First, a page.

56-year-old male exhibited splenomegaly and spider nevi. He succumbed to ruptured esophageal varices (portal hypertension) (specimen from autopsy).
- Liver parenchyma shows marked nodularity; nodules of hepatocytes are surrounded by dense fibrous scar tissue. Due to central-portal fibrous bridging a central vein is lacking. An excentric efferent venule may be present.
- Marked pericellular and sinusoidal fibrosis (lattice-like or chicken-wire appearance).
- Fibrous septa contain portal tracts and show a predominantly lymphocytic infiltrate and bile ductular proliferations.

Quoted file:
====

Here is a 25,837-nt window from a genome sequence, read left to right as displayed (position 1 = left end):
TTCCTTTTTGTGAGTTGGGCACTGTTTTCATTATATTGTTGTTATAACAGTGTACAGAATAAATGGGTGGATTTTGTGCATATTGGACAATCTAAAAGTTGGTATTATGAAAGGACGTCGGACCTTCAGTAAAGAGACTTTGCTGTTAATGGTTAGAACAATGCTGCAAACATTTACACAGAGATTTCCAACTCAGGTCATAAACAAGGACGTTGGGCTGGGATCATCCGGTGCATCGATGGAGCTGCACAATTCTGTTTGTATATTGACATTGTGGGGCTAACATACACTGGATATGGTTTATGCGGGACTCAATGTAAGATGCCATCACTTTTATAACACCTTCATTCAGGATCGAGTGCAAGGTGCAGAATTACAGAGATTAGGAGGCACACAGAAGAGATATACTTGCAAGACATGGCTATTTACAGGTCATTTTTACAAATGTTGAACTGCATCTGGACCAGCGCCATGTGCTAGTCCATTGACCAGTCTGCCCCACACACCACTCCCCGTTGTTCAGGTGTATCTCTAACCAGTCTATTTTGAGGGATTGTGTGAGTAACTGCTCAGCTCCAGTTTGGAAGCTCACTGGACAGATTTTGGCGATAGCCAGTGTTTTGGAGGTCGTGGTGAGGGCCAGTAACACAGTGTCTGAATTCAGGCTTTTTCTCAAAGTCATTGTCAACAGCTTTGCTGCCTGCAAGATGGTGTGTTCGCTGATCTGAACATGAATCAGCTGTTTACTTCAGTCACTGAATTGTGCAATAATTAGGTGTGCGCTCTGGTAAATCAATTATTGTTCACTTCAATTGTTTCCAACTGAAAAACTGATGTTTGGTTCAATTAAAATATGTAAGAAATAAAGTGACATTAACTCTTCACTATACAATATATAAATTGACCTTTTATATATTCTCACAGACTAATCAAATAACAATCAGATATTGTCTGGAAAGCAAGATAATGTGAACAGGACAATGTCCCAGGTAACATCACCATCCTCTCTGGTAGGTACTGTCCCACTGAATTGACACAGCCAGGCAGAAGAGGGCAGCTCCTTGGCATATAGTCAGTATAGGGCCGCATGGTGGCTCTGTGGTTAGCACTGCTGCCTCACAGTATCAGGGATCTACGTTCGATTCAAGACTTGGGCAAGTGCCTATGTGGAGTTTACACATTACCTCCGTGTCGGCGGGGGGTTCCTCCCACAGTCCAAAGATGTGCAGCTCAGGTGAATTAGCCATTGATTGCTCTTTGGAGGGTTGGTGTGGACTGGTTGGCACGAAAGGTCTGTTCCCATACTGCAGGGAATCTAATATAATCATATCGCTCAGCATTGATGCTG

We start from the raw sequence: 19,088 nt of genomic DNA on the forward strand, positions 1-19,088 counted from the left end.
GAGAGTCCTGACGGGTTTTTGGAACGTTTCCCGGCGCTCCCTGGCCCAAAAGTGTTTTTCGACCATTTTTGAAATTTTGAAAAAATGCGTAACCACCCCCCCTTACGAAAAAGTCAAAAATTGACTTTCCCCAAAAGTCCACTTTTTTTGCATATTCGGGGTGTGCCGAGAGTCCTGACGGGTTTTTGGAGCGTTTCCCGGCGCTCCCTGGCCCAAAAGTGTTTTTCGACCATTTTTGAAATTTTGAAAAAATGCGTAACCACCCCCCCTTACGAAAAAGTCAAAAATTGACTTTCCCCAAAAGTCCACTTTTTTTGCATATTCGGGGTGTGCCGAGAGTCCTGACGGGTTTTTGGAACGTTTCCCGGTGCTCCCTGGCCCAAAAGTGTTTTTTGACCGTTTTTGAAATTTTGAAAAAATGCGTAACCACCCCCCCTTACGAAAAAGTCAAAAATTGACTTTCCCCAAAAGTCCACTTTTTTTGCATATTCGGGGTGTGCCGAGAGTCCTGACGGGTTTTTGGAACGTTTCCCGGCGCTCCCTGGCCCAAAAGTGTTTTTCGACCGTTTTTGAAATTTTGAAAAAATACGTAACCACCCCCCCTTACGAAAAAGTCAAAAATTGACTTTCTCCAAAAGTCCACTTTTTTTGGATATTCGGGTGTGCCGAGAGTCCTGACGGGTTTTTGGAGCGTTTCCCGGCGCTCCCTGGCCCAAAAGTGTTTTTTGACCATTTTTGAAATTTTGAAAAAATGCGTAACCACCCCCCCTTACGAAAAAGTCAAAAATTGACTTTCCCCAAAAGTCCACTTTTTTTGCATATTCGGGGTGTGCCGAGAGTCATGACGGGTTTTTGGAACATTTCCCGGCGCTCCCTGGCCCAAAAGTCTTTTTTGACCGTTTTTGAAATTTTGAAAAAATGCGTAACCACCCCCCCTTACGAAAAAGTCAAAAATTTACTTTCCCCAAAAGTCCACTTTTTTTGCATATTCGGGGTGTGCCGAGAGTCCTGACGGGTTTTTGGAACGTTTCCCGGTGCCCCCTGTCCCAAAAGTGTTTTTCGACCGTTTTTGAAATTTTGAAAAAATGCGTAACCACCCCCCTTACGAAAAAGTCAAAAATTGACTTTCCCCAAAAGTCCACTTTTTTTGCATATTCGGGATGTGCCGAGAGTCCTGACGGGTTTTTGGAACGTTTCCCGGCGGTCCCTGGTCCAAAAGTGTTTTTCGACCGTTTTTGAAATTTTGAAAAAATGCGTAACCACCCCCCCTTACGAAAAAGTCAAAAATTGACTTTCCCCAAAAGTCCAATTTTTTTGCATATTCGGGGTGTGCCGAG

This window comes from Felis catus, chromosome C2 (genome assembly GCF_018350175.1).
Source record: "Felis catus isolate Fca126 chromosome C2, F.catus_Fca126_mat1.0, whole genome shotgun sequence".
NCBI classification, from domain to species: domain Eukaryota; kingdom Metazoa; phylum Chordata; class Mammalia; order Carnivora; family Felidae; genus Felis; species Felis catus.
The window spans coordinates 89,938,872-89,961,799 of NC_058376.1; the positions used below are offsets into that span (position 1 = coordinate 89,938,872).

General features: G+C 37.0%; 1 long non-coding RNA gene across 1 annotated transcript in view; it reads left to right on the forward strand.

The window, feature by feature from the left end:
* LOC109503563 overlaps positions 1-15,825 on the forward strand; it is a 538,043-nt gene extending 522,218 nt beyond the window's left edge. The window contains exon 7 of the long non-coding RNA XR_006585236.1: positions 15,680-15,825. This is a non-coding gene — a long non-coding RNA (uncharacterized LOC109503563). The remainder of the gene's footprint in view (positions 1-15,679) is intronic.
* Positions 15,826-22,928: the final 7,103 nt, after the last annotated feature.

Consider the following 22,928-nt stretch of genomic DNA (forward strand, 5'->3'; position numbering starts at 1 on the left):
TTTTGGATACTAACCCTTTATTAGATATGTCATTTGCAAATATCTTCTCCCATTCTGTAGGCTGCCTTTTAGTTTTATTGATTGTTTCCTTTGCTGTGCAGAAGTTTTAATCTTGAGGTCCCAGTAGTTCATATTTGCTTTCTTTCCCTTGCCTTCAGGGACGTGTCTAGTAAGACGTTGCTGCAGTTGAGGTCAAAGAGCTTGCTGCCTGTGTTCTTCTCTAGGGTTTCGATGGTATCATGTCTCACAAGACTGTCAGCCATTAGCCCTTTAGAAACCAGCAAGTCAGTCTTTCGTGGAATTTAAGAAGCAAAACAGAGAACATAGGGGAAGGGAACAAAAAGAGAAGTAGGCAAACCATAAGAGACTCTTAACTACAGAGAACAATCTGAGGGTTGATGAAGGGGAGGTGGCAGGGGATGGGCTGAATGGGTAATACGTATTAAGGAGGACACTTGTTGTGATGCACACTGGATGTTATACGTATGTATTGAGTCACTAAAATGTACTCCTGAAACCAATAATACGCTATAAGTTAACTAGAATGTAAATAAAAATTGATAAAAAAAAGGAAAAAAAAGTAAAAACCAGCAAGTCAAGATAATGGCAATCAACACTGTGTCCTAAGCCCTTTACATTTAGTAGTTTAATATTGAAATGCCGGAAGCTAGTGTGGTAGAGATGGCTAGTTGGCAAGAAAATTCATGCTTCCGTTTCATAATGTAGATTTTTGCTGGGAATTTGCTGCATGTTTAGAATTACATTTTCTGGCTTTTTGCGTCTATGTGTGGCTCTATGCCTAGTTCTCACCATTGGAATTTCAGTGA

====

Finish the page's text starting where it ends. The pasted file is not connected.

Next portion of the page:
- Hepatocytes show minimal macrovesicular steatosis. Some contain mallory’s hyaline (blue, ropey cytoplasmic inclusions that appear eosinophilic in HE stain). Some hepatocytes display hydropic swelling.
- If present, nuclei may be enlarged exhibiting a vesicular chromatin and a prominent nucleolus.
Chronic excessive intake of alcohol is associated with (1) hepatic steatosis, (2) alcoholic hepatitis and (3) cirrhosis. Whereas the first is completely reversible upon cessation of alcohol intake, alcoholic hepatitis frequently progresses to cirrhosis. In cases of established cirrhosis a marked steatosis is frequently absent. Mallory's hyaline and hydropic swelling of hepatocytes are frequently seen in alcoholic liver cirrhosis.